A sensitive, specific method for the collection and detection of pathogenic bacteria was also demonstrated using quantum dots (QDs) with a fluorescence marker coupled along aptamers as the molecular recognition element by flow cytometry (Duan et al., 2013). The aptamers selected for Vibrio parahaemolyticus and Salmonella typhimurium were applied and Dual-color flow cytometry was developed for the simultaneous detection of Vibrio parahaemolyticus and Salmonella typhimurium in real samples including shrimp (Duan et al., 2013).
Despite current progress in fish farming and aquaculture over the past decade, many outstanding needs still remain to be fulfilled. Several issues related to the interaction between viruses and their hosts must be investigated, as well as the improvement of biosecurity practices. A wide range of diagnostic tests, especially those for on-farm use, must be available to better control viral spread. Aptamers therefore offers an innovative approach to measure quantities of man-made chemical contaminants and biohazards (toxic microalgae, viruses & bacteria, biotoxins & PCBs) that can be used as an early warning system in aquaculture and as an environmental monitor to assess the good environmental status. The use of aptamers can also help prevent unwarranted outbreaks of viral diseases for enhanced regulation and better monitoring of diseases in accordance with the protocols of the OIE (Office International des Epizooties) to improve fish health management, food security, and aquaculture sustainability.
Aptamer Group takes a high-throughput approach using liquid handling robotics and dedicated researchers to identify aptamers against novel and significant targets. We are committed to finding the perfect aptamers to your target and use a proprietary selection technique to identify high affinity aptamers with specificity in as little as 3 months.
Aptamer Group is committed to the development of diagnostics/test procedures that are simple, robust, safe, and reliable enough to be performed routinely on site to improve testing and quality control throughout aquaculture value chains. Moreover, Aptamer Group’s biomarker discovery, diagnostic and therapeutic divisions aim to conduct further research by focusing on current challenges and combining with innovative approaches to drive industry standards higher.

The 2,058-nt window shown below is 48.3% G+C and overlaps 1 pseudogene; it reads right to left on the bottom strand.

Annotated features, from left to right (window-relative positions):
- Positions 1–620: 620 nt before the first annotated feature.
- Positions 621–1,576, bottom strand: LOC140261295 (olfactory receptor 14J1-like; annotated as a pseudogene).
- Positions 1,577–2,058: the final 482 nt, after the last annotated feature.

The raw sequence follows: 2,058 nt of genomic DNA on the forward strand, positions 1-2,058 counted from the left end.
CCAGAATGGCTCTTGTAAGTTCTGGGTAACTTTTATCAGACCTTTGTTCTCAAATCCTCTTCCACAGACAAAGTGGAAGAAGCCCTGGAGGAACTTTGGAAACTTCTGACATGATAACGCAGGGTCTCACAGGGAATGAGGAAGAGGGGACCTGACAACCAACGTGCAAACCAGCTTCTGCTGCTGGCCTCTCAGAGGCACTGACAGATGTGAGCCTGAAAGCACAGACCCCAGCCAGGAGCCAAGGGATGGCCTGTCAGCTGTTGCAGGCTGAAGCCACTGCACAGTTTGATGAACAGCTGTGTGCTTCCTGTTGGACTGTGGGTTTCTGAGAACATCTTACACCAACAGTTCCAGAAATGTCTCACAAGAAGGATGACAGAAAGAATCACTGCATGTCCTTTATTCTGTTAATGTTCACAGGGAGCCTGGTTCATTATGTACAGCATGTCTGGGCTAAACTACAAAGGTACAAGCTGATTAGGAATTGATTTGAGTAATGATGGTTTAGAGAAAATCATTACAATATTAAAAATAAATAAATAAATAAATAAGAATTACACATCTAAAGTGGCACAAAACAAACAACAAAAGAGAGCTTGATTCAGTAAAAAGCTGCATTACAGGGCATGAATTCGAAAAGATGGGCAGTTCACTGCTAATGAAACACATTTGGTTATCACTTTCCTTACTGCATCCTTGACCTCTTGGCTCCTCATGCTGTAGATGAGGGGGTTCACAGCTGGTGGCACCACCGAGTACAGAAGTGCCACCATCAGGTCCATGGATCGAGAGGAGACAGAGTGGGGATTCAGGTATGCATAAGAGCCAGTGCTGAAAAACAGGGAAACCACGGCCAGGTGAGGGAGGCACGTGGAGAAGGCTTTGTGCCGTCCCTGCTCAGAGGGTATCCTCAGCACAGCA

Eissa, S., Ng, A., Siaj, M., Zourob, M. (2014) Label-free voltammetric aptasensor for the sensitive detection of microcystin-LR using graphene-modified electrodes. Analytical Chemistry 86(15):7551-7
Eissa, S. Siaj, M. Zourob, M. (2015) Aptamer-based competitive electrochemical biosensor for brevetoxin-2.Biosensors & Bioelectronics 15 (69): 148-54
FAO (2012) The State of World Fisheries and Aquaculture 2012. Rome,Italy.
Fernandez,L., Alvarez, B., Menendez,A., Mendez,J. Guijarro, JA., (2008). Molecular Tools for monitoring infectious diseases in aquaculture species. Dynamic Biochemistry, Process Biotechnology and Molecular Biology.
Hashimoto,JP. Paschoal, JAR., De-Queiroz,JF., Reyes,FGR. (2011) Considerations on the Use of Malachite Green in Aquaculture and Analytical Aspects of Determining the Residues in Fish: A Review. Journal of Aquatic Food Product Technology 20(3):273-294
Kantiani, L.; Llorca, M.; Sanchis, J.; Farre, M.; Barcelo, D. Emerging food contaminants:A review. Anal. Bioanal. Chem. 2010, 398, 2413–2427.
Leong JC. Fish viruses. In: Mahy BWJ, Regenmortel MHV, editors.Encyclopedia of virology. Oxford: Academic Press; 2008. p. 227-34.
Li, P., Zhou, L., Yu, Y. Yang, M., Ni, S. Wei, S. Qin, Q. (2015) Characterization of DNA aptamers generated against the soft-shelled turtle iridovirus with antiviral effects. BMC veterinary research
Liang,H., Zhou, W., Zhang,Y., Qiao,Q. (2015) Are fish fed with cyanobacteria safe, nutritious and delicious? A laboratory study. Scientific Reports. (5),15166.
Stead, S.; Ashwin, H.; Johnston, B.; Dallas, A.; Kazakov, S.; Tarbin, J.; Sharman, M.; Kay, J.;Keely, B. An RNA aptamer based assay for the detection and analysis of malachite green and leucomalachite green residues in fish tissue. Anal. Chem. 2010, 82, 2652–2660.
Subasinghe,RP., Curry,D., McGladdery,SE., Bartley,D. Recent Technological innovations in Aquaculture.(2003)
Walker, P. J., & Winton, J. R. (2010). Emerging viral diseases of fish and shrimp. Veterinary Research, 41(6), 51. http://doi.org/10.1051/vetres/2010022Lakhin, A. V., Tarantul, V. Z., & Gening, L. V. (2013). Aptamers: Problems, Solutions and Prospects. Acta Naturae, 5(4), 34–43.